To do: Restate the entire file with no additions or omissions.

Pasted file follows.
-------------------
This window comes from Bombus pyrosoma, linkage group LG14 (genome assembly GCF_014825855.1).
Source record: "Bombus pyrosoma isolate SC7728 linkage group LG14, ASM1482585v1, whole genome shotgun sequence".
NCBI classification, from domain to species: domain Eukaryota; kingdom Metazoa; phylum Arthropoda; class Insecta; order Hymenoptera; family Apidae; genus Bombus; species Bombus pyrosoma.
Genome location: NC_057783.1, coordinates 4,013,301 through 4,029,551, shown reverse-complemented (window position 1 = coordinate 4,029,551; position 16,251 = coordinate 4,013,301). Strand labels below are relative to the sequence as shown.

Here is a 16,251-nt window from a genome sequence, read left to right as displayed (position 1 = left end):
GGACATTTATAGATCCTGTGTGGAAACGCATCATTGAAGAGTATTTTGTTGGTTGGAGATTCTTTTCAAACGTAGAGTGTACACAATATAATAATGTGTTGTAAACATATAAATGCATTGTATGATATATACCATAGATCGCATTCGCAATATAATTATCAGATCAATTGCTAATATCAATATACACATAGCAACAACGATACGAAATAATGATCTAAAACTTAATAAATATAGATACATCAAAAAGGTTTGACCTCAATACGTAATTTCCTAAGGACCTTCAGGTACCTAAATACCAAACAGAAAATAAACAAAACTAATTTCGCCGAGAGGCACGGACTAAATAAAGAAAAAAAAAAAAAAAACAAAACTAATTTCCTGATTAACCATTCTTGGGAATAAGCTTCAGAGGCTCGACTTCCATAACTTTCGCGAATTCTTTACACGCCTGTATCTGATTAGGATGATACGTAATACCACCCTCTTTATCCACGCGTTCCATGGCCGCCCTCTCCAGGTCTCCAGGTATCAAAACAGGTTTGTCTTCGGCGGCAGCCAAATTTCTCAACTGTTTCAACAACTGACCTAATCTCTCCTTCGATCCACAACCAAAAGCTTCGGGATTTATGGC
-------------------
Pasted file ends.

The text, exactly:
This window comes from Bombus pyrosoma, linkage group LG14 (genome assembly GCF_014825855.1).
Source record: "Bombus pyrosoma isolate SC7728 linkage group LG14, ASM1482585v1, whole genome shotgun sequence".
NCBI classification, from domain to species: domain Eukaryota; kingdom Metazoa; phylum Arthropoda; class Insecta; order Hymenoptera; family Apidae; genus Bombus; species Bombus pyrosoma.
Genome location: NC_057783.1, coordinates 4,013,301 through 4,029,551, shown reverse-complemented (window position 1 = coordinate 4,029,551; position 16,251 = coordinate 4,013,301). Strand labels below are relative to the sequence as shown.

Here is a 16,251-nt window from a genome sequence, read left to right as displayed (position 1 = left end):
GGACATTTATAGATCCTGTGTGGAAACGCATCATTGAAGAGTATTTTGTTGGTTGGAGATTCTTTTCAAACGTAGAGTGTACACAATATAATAATGTGTTGTAAACATATAAATGCATTGTATGATATATACCATAGATCGCATTCGCAATATAATTATCAGATCAATTGCTAATATCAATATACACATAGCAACAACGATACGAAATAATGATCTAAAACTTAATAAATATAGATACATCAAAAAGGTTTGACCTCAATACGTAATTTCCTAAGGACCTTCAGGTACCTAAATACCAAACAGAAAATAAACAAAACTAATTTCGCCGAGAGGCACGGACTAAATAAAGAAAAAAAAAAAAAAAACAAAACTAATTTCCTGATTAACCATTCTTGGGAATAAGCTTCAGAGGCTCGACTTCCATAACTTTCGCGAATTCTTTACACGCCTGTATCTGATTAGGATGATACGTAATACCACCCTCTTTATCCACGCGTTCCATGGCCGCCCTCTCCAGGTCTCCAGGTATCAAAACAGGTTTGTCTTCGGCGGCAGCCAAATTTCTCAACTGTTTCAACAACTGACCTAATCTCTCCTTCGATCCACAACCAAAAGCTTCGGGATTTATGGC